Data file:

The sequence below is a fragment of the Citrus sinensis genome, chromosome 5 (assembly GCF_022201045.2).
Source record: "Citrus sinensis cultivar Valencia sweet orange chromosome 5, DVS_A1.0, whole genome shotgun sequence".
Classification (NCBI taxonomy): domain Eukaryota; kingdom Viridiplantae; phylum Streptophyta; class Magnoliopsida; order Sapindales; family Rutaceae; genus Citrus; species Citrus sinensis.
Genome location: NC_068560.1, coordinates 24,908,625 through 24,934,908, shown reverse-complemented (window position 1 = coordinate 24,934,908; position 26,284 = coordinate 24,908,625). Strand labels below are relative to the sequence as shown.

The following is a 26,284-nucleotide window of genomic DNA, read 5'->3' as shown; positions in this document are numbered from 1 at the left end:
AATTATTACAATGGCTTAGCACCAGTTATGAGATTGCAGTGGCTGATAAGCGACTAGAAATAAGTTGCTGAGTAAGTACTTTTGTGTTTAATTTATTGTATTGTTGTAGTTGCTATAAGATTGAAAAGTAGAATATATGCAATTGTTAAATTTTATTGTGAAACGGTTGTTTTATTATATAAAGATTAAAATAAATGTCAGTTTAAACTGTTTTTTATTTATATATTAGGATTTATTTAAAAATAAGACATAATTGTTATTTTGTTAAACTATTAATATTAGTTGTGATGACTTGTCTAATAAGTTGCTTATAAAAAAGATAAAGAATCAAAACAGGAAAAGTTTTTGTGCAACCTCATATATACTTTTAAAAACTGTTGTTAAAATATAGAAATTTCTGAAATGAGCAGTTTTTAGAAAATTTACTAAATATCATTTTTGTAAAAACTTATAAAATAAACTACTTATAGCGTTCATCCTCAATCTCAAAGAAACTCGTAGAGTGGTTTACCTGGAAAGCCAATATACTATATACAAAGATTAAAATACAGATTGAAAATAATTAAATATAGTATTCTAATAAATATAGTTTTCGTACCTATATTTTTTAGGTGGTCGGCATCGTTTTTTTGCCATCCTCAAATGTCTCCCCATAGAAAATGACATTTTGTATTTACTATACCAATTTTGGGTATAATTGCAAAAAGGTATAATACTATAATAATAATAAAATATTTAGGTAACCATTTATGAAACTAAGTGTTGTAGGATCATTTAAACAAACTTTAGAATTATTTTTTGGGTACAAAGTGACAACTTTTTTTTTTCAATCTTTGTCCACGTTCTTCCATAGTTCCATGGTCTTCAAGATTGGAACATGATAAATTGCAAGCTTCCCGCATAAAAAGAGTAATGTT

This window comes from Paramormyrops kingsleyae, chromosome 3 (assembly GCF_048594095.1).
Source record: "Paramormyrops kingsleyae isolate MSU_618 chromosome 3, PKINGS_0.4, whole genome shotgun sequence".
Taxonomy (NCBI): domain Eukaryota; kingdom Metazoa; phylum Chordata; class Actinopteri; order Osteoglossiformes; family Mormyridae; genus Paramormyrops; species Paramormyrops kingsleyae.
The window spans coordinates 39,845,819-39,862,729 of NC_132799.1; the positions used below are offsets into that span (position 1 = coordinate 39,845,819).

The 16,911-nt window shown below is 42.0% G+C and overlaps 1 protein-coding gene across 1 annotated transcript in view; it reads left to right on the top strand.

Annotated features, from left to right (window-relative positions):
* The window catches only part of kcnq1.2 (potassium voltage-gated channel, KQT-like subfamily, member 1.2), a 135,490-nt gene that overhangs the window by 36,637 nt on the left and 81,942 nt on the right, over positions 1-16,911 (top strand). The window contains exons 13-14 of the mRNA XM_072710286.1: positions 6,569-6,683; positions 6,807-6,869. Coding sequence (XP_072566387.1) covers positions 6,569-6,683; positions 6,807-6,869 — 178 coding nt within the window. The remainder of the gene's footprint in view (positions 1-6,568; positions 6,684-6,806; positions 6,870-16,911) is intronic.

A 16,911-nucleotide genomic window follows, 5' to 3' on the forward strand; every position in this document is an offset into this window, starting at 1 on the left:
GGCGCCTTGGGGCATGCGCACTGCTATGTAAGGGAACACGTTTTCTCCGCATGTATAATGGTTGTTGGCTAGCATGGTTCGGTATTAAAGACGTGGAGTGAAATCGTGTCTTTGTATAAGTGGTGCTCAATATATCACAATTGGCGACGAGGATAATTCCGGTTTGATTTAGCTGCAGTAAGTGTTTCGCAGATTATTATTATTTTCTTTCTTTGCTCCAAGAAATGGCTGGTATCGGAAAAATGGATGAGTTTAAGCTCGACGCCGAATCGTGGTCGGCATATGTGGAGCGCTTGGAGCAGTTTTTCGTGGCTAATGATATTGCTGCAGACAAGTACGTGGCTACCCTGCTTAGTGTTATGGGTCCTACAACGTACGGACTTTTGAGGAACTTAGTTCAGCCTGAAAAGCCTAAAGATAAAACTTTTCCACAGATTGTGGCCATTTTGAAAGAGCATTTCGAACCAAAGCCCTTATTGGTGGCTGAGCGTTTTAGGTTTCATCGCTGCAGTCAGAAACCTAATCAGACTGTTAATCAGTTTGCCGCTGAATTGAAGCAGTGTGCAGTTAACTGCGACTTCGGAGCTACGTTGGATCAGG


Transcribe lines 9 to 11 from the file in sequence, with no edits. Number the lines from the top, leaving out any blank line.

Taxonomy (NCBI): domain Eukaryota; kingdom Metazoa; phylum Chordata; class Actinopteri; order Osteoglossiformes; family Mormyridae; genus Paramormyrops; species Paramormyrops kingsleyae.
The window spans coordinates 39,845,819-39,862,729 of NC_132799.1; the positions used below are offsets into that span (position 1 = coordinate 39,845,819).

The 16,911-nt window shown below is 42.0% G+C and overlaps 1 protein-coding gene across 1 annotated transcript in view; it reads left to right on the top strand.